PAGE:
Donate your body and the momentum of climate change

Rebecca George doesn’t mind the vultures whining from the trees surrounding the Western Carolina University cadaver farm. Her arrival has interrupted her breakfast. George studies human decomposition and part of decomposition is becoming food. Scavengers are welcome.

George, a forensic anthropologist, places the body of a donor in the Forensic Osteology Research Station, known as FOREST. This is Enclosure One, where the donors break down naturally on the ground. Nearby is Enclosure Two, where researchers study bodies that have been buried in the ground. She is the curator of the facility and oversees the donors, sometimes for years, as they become nothing more than bones.

In the US, about 20,000 people or their families donate their bodies to scientific research and education each year. Whatever the reason, the decision becomes a gift. The WEST CAROLINA FOREST is one of the places where careful keepers know that the dead and the living are deeply connected, and how you treat the former reflects how you treat the latter. Read the full story.

—Abby Ohlheiser

We’re excited to share this first piece of our upcoming mortality-themed issue, available October 26. If you want to read it when it’s published, you can subscribe to MIT Technology Review for as little as $80 a year.

Climate action is gathering momentum. So are disasters.

In recent months, we have seen startling progress on climate action and frightening signs of the dangers we have unleashed.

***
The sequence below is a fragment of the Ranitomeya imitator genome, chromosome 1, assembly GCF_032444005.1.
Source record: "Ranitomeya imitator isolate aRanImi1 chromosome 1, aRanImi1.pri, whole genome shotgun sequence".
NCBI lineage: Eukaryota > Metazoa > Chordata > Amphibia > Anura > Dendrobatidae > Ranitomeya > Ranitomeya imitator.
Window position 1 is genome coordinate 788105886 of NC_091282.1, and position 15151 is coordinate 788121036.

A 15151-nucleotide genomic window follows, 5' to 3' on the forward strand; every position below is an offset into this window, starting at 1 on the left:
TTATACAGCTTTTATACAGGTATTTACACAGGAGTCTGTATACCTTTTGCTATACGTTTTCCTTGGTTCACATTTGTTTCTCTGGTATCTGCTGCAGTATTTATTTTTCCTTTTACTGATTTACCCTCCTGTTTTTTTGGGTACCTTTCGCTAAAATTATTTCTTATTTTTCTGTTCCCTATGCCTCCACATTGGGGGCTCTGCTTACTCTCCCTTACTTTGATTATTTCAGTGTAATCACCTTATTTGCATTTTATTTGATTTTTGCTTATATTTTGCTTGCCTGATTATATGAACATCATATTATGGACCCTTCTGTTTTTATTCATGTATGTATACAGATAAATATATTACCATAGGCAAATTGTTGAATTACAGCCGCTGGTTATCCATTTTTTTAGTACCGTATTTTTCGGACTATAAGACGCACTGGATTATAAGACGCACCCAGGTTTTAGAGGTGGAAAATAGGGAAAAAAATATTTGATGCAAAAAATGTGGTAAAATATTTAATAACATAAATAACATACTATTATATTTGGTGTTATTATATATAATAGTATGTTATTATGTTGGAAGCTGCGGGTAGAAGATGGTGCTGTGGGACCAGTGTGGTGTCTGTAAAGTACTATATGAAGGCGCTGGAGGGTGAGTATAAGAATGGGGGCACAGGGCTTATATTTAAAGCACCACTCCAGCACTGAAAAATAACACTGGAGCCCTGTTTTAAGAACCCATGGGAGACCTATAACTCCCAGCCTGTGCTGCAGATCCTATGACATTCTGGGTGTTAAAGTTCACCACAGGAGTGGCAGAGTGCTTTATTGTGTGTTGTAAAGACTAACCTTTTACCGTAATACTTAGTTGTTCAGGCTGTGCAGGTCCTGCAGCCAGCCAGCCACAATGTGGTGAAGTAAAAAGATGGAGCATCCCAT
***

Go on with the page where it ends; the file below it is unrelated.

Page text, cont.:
The US finally became a leader on climate action, enacting a trio of important laws that could add up to the largest federal investment ever in clean energy and climate technologies, and renewables, electric vehicles and alternatives to meat are now major competitive options. .

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But in many other ways, we are starting tragically, disastrously, unforgivably late. As we prepare to make faster progress in the future, the measure that matters most has continued to rise: global emissions reached their highest level in 2021. So we must redouble our efforts to accelerate emissions reductions, and fast. . Read the full story.

This essay is an extended version of James Temple’s keynote address this morning at ClimateTech, MIT Technology Review’s inaugural climate and energy conference taking place today and tomorrow. Sign up for last minute tickets and follow the latest updates on our live blog.

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